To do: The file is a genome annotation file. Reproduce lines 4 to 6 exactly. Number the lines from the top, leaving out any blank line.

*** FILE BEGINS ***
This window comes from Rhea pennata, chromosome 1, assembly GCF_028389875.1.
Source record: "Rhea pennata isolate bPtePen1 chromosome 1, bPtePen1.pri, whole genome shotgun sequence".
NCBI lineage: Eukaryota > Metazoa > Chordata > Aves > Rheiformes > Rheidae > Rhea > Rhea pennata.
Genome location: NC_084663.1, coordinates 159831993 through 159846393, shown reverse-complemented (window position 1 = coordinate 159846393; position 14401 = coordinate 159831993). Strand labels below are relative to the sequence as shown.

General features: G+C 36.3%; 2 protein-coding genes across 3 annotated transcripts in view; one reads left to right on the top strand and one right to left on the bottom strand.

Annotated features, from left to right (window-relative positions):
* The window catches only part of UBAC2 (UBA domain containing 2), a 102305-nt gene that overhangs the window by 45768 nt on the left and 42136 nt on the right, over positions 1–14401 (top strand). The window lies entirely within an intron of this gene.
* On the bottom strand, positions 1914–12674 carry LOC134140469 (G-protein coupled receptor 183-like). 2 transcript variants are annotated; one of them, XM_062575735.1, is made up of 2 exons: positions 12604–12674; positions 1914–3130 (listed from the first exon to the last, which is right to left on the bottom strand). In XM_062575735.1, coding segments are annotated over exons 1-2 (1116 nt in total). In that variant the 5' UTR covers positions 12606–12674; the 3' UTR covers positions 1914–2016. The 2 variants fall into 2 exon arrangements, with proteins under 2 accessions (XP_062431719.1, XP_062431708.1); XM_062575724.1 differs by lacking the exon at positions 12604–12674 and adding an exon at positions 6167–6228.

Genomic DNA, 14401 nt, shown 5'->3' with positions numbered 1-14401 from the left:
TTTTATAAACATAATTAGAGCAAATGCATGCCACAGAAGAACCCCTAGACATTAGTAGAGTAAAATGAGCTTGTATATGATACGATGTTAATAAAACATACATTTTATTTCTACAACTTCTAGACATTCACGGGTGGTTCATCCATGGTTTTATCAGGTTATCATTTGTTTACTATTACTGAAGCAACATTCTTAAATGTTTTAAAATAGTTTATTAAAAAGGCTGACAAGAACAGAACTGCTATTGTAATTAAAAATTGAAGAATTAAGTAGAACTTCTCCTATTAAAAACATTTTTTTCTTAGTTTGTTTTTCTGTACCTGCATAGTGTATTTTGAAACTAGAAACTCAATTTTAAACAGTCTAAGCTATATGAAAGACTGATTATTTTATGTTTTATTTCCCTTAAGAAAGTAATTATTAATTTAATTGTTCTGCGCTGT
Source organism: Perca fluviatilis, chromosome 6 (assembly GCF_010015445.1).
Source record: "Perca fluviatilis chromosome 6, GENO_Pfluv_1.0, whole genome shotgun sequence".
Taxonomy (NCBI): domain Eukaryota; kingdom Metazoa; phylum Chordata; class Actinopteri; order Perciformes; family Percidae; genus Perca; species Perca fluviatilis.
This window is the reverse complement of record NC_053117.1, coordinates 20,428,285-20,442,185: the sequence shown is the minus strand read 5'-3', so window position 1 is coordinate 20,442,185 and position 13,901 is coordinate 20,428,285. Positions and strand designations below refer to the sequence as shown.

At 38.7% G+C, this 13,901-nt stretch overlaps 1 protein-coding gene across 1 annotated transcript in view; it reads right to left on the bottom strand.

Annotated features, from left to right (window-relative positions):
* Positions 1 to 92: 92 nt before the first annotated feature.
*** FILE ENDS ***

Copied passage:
Genome location: NC_084663.1, coordinates 159831993 through 159846393, shown reverse-complemented (window position 1 = coordinate 159846393; position 14401 = coordinate 159831993). Strand labels below are relative to the sequence as shown.

General features: G+C 36.3%; 2 protein-coding genes across 3 annotated transcripts in view; one reads left to right on the top strand and one right to left on the bottom strand.

Annotated features, from left to right (window-relative positions):